You only need five moves to grow muscle in your legs at home — here's how

Strengthen your legs and develop your core with just a pair of dumbbells using this five-move workout

A woman performing a lunge ina gym while being watched by her coach
(Image credit: Getty)

You might think leg workouts need to revolve around gym machines and barbells, but you can strengthen your lower body with nothing more than a pair of dumbbells. 

Dumbbells are some of the most compact and versatile pieces of fitness equipment around. As a result, dumbbell-only workouts like this leg session from personal trainer Alex Rice are a great option for exercising at home or in a busy gym. 

Adjustable dumbbells are our go-to for at-home option as they allow you to alter the weight to suit the exercise you’re doing, but a fixed-load pair will also do — just be sure to choose a dumbbell weight that'll challenge you but not affect your form.

Rice's session uses just five moves to work large leg muscles like your hamstrings, quads, and calves, as well as your glutes and core. Watch her demonstrations to perfect your technique before you get started to get the most from your training. 

Watch Alex Rice's dumbbell leg workout

Complete the repetitions and sets for each exercise according to Rice's workout plan, resting for 90 seconds between sets. For most moves, you'll do up to 10 repetitions, except for the dumbbell hip thrusts which Rice advises doing until failure.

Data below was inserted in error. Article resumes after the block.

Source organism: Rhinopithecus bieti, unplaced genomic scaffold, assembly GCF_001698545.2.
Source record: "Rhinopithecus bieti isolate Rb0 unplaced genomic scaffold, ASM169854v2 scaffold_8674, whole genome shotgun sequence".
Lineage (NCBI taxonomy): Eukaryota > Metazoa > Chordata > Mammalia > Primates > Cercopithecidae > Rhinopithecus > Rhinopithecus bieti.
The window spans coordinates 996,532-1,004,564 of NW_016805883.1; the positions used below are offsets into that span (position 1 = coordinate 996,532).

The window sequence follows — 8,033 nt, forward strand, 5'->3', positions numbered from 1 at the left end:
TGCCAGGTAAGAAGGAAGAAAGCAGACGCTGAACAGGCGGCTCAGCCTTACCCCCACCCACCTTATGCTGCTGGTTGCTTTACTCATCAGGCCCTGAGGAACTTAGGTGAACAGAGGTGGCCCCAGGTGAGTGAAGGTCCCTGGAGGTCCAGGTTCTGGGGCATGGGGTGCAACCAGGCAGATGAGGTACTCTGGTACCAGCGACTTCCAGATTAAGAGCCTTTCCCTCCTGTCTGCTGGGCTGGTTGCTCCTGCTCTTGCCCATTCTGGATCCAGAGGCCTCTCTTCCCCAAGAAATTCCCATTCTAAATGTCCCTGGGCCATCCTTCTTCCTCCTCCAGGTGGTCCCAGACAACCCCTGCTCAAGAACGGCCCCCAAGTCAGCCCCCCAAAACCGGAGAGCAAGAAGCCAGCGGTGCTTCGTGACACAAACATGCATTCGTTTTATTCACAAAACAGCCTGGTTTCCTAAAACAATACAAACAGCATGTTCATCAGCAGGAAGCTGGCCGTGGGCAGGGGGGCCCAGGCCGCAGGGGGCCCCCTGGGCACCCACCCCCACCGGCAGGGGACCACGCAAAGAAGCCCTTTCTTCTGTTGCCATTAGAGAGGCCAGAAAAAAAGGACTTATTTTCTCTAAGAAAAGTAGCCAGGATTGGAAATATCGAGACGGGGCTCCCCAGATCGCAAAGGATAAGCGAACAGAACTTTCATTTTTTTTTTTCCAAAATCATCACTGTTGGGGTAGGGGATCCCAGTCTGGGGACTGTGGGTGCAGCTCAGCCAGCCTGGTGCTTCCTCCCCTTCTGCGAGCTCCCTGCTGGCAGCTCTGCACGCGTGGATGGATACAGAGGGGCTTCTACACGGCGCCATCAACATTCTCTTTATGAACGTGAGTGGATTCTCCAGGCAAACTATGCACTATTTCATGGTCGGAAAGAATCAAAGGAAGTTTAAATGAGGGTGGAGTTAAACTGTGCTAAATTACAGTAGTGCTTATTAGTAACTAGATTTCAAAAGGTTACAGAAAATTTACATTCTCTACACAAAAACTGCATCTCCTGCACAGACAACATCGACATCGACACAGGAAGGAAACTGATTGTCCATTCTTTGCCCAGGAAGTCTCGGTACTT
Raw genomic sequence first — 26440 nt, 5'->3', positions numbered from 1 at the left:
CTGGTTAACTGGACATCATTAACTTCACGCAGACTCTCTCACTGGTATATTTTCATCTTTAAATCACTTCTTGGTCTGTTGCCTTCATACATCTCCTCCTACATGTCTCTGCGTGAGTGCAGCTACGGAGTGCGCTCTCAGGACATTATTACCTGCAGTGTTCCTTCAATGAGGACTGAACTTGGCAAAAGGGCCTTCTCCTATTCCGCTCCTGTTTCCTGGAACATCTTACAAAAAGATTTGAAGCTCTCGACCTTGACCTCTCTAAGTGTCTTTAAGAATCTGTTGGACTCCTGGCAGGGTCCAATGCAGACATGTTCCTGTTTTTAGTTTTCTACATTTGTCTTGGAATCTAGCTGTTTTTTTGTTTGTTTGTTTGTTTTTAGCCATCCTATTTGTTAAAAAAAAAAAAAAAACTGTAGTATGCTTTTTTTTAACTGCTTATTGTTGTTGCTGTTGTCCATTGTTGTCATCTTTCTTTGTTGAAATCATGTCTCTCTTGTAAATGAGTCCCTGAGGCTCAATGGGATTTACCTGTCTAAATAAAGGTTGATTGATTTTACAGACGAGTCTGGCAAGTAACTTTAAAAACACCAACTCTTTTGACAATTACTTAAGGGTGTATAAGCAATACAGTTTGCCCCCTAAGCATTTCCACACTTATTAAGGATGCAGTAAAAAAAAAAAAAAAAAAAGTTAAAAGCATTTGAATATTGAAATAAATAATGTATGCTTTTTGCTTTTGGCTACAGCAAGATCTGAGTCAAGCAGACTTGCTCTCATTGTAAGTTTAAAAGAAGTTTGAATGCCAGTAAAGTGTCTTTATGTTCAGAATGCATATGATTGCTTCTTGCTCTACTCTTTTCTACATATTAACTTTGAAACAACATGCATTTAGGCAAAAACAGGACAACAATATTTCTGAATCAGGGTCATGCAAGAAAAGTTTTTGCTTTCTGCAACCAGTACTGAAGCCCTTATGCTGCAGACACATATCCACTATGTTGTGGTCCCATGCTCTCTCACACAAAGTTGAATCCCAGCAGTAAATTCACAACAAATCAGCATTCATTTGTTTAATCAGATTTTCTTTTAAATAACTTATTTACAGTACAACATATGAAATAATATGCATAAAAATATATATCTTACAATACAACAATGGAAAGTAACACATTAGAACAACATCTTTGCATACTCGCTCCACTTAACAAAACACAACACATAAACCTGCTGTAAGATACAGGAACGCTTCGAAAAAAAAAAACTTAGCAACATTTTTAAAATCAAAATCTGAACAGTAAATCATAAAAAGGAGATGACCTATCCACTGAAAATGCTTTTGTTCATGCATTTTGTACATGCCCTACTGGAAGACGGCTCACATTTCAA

This means continuing to do the movement until your muscles become so fatigued you can't complete any more repetitions, or your form starts to break down. Just be sure to stop before you can't hold the weights anymore. 

For the sumo squats, Rice says it’s important to maintain constant tension in your legs by not standing all the way up and maintaining a slight hip hinge, rather than standing up straight and locking out your knees at the top of each repetition. 

You can do the reverse lunges assisted, holding onto something, if you want some extra stability. However, completing them unassisted will be more challenging for your core as it works to help you stay balanced.

Whether you're new to strength workouts or taking this routine on for the first time, you'll likely feel the effects of delayed-onset muscle soreness (DOMS) the next day. This is caused by small tears in your muscle fibers that your body needs to repair. 

As the fibers recover, this helps grow and strengthen your muscles. You can help your body along by getting enough protein in your diet. Or, if you want a quick top-up, make a post-workout shake with one of the best protein powders for weight loss

Alice Porter
Freelancer Writer

Alice Porter is a freelance journalist covering lifestyle topics including health, fitness and wellness. She is particularly interested in women's health, strength training and fitness trends and writes for publications including Stylist Magazine, Refinery29, The Independent and Glamour Magazine. Like many other people, Alice's personal interest in combining HIIT training with strength work quickly turned into a CrossFit obsession and she trains at a box in south London. When she's not throwing weights around or attempting handstand push-ups, you can probably find her on long walks in nature, buried in a book or hopping on a flight to just about anywhere it will take her.